When a website’s content or pages change during the course of its evolution, its analytics tags could get inadvertently impacted. And when that happens, the integrity of the site’s web analytics comes into question.
A typical ecommerce site has anywhere from three to five data feeds going into its analytics tool. These feeds include website performance data, marketing channel data, and transactional data. Sometimes, the break in data occurs not on the site itself but in the data feeds providing ancillary information.
A web analytics audit identifies areas (internal and external) to the site that could be impacting web analytics and provides recommendations on fixing the same.
Best practices in web analytics audit span several areas such as knowing what to look for, capturing the data, and recording it. Let’s take a detailed look at each of these areas.
How to capture data for analytics audits?
Website data can be captured at three points – at the source code, as network traffic, or within the analytics tool itself.
Capturing analytics tags as network traffic
This approach “sniffs” the network to record data that is being sent over the wire to the web analytics servers. To give you an idea of the raw data that gets sent, here is a snippet of text sent for alexandani’s home page:
Google Analytics JS call:
Adobe Analytics JS call:
Through this approach, you will be able to track web analytics tags that are embedded into the page dynamically through a tag manager or other means. You can also capture tags executed as a result of user interaction on the page. So what’s the downside? It only captures tags when an interaction or a pageview occurs. So tracking of external links or other such interactions will require you to click or interact with every single tracked asset.
Another downside – documenting the actions is tedious. Every page or action captured needs to be put into a spreadsheet where data can be analyzed.
Given the alternate, though, this is the most comprehensive way of capturing tag data.
Tracking data within the analytics tool
This approach requires executing carefully selected actions and then tracking them in web analytics.
For example, an action could be to test add to cart functionality. You will need to note a uniquely identifiable attribute about the session that can then be used to isolate the data in web analytics. Some commonly used attributes are session ID and IP address. These can be used in Adobe Analytics. However, because Google Analytics prohibits storage of Personally Identifiable Information, neither of these variables are readily available. For ideas on how to execute a Google Analytics audit, see our Google Analytics audit page (TBA) on the same topic.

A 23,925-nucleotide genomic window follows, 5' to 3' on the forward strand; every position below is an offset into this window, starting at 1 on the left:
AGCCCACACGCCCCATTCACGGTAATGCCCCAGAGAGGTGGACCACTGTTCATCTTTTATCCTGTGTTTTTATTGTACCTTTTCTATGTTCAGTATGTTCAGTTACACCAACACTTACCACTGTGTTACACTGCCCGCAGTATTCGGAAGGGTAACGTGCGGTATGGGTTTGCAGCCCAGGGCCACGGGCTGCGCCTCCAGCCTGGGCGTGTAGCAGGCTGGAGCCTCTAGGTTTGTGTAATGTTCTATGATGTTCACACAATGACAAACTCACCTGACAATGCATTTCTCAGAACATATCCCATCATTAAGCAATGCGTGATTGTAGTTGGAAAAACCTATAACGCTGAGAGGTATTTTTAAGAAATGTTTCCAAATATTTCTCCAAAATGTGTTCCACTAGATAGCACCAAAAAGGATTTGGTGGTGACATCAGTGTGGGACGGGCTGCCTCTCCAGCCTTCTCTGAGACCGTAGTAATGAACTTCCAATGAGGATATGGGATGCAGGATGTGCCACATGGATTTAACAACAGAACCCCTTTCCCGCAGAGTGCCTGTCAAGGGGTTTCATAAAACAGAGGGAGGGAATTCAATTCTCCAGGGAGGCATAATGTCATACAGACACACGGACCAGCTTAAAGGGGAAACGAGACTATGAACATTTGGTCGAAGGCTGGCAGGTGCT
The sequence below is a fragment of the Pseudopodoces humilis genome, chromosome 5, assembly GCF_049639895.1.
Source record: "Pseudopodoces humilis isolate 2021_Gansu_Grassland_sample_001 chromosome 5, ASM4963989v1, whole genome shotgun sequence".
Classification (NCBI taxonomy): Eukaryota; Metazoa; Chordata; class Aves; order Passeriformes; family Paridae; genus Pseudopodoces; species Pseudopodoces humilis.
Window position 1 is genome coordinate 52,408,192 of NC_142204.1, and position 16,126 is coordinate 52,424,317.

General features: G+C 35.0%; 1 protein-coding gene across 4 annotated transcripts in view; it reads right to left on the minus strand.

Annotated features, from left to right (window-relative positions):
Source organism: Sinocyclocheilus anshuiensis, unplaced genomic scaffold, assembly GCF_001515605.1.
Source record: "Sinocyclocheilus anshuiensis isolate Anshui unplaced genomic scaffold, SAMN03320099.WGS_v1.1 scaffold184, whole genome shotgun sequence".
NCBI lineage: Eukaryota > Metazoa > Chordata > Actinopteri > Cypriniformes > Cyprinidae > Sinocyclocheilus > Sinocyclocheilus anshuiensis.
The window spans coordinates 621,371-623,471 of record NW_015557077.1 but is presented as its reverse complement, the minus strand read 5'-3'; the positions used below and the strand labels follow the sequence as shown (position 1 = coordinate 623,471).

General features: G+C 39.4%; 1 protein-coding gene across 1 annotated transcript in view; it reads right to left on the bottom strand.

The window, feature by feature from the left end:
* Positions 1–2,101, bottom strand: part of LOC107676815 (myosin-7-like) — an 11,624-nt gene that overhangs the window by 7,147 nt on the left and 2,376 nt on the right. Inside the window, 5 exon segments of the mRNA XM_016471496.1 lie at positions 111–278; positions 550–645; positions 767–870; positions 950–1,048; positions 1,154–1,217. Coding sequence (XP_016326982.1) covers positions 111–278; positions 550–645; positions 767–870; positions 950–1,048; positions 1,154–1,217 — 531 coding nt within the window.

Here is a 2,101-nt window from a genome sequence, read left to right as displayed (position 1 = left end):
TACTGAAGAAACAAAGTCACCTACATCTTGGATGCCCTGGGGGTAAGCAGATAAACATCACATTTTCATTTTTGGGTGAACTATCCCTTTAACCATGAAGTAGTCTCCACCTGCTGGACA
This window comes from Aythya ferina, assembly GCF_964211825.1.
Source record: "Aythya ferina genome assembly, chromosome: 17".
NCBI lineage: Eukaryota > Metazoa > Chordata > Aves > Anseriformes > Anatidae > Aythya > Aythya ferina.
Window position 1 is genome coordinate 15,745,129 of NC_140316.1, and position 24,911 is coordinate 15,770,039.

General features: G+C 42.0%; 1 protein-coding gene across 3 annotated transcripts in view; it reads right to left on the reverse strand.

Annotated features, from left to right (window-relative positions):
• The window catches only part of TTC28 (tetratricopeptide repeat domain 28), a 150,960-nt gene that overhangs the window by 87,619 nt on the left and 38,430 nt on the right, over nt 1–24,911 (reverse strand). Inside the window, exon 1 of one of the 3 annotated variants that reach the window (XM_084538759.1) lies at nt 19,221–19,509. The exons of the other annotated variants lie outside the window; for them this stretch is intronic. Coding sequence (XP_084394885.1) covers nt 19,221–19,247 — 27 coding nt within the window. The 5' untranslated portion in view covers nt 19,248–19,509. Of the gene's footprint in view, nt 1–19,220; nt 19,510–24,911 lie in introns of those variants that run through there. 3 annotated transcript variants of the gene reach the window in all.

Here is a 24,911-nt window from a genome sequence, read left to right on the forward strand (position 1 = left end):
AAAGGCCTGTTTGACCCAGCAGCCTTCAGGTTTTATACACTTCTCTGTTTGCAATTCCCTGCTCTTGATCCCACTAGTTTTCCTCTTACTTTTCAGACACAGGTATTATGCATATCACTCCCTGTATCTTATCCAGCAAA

The advantage of this approach is that there is nothing left to chance. You are no longer assuming that just because a tag fired, the data was sent and stored in the web analytics servers. You will view actual data through the web analytics system. To make the most use of this approach, the actions to be taken need to be carefully documented and then followed. Else, the entire exercise can easily become confusing and overwhelming. Here is an example of an audit that follows this approach:
So what’s the downside to this approach? What if you are looking to track session or even user-level events? For example, if you want to track when a person logs into the site, then you are better off using the network traffic approach because it is not possible to determine when session level value was set by looking at analytics data.
When should an analytics audit be run?
This is an interesting question. It is kind of like asking the doctor “When should I do a health checkup?” Your doctor might say, “Once a year” or “Every 3 months,” depending on your health. Similarly, the answer is regularly or frequently depending on the health and frequency of changes on the site.
If your site is relatively static with only content being added or changed, then maybe you need a web analytics audit once a year. On the other hand, if your website is a core part of your revenue generation process either as an ecommerce site or a lead generation site, then you want to ensure that the site is optimized for transactions, lead generation, etc. In such cases, you should require an analytics audit every time there is a change to the site’s functionality.
The reactive approach to web analytics auditing is to audit when there are sudden and unexplained changes in metrics. By unexplained, we mean that there are no internal or external actions that coincide with the change in metrics.
What should be the scope of a web analytics audit?
If your web analytics auditing exercise is a manual effort, you may want to pick and choose pages that are representative of the site. For example, category, search results, or product detail pages may each be based off their unique templates. So auditing just one of each type of pages could be enough to get a feel for the integrity of analytics tagging. So audit all the pages that are unique or are representative of the site as a whole